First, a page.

Saturday, June 15, 2024


Emergency Generator Fueling

by Ed Burke, Dennis K. Burke Inc.


Prepare for the Worst and Hope for the Best

It’s been a long, busy winter season. Artic air blasts, a few Nor’easters, and lots of snow kept fuel dealers in the Northeast working flat out to keep up with demand. And of course, along with the storms, we had our share of power outages to deal with too.

Over the years, we’ve really become a storm-oriented company. Not to say it gets old hat, but it’s not exactly our first rodeo either. Burke has decades of experience working with utility companies in rough weather. During bad storms, our company often sends trucks to fuel utility vehicles and tree-cutters’ trucks while they’re parked and out of service.

And then there are emergency generators that need fueling. From regional blackouts, to hurricanes, tornadoes, and blizzards, there are numerous examples of how both man-made and natural disasters test the mettle of standby power systems.

More and more businesses rely on a generator to ensure staff safety, protect crucial computer files, and maintain a growing list of equipment that counts on the power to “kick-in” when needed. Standby generators have become the cornerstone to many facilities’ Emergency Response Plans.


Generator Fueling Programs

Generator customers will tell you that they’re looking for fast response when there’s a power outage, and they don’t want to have to worry about running out of fuel.

In short, when the power is out, we focus on keeping the customer’s generator operating until the power outage is resolved, regardless of how long the outage lasts.

Most of the generators we fuel are fitted with a remote tank monitor. Tank level data from the customer’s generator is sent remotely and monitored by our staff to ensure the generator has ample fuel to operate throughout the outage.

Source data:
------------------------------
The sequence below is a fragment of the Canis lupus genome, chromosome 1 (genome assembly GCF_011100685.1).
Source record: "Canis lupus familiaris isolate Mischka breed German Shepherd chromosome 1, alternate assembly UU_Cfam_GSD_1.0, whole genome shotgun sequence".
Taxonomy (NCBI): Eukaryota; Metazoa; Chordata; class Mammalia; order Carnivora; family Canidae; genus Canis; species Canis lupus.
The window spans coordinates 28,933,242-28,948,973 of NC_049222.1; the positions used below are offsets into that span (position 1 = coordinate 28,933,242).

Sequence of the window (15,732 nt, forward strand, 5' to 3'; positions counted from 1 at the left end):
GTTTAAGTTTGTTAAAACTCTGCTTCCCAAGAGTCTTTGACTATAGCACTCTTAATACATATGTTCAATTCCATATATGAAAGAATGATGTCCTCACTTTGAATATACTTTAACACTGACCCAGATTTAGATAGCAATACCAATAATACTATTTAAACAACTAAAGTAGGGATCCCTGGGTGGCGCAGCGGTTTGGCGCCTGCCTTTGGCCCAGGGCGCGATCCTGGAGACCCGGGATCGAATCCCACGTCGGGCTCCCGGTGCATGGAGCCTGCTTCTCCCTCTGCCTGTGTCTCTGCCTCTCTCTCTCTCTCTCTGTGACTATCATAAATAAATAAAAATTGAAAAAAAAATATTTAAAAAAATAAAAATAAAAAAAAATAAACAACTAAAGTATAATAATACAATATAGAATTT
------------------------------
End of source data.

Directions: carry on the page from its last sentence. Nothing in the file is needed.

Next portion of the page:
Tank monitoring eliminates a lot of the guesswork about how much fuel is in the generator’s tank. Tank monitor data is a great tool to have when you’re scheduling and prioritizing deliveries.


Preparing for the Storm

To keep our customers’ generators ready to go, every three months, we top-off the fuel tank and change the tank monitoring battery if necessary.

To ensure reliable fuel supply, we maintain considerable fuel storage throughout the Northeast, and hold several fuel terminal positions along the East Coast.

Operating from several states in the Northeast, we have fuel storage, trucks and manpower across the region that we can bring in to help in the hard-hit areas after the storm.

Days before the storm, we start moving up our schedule so that we’re not sending drivers out to make deliveries during the storm. Before the bad weather hits, we get the trucks loaded up and ready to go once the roads are clear.


Hours-of-Service Exemptions

We work a lot of hours during the winter months. With all of the rough weather, the Declaration of Emergency Notices were a welcomed relief to fuel dealers this season.

State and federal authorities issue Hours-of-Service exemptions during times of emergencies to ease regulations governing transportation. The exemptions allow marketers to deliver critical heating supplies to their customers during times of severe weather or other circumstances causing delays in travel time to a customer’s tank location.

Without the emergency declarations, we wouldn’t have been able to handle the workload. So, as the winter winds down, we can put another season in the rearview. Enjoy your spring!

Fleets and Fuel Delivery
April 2018

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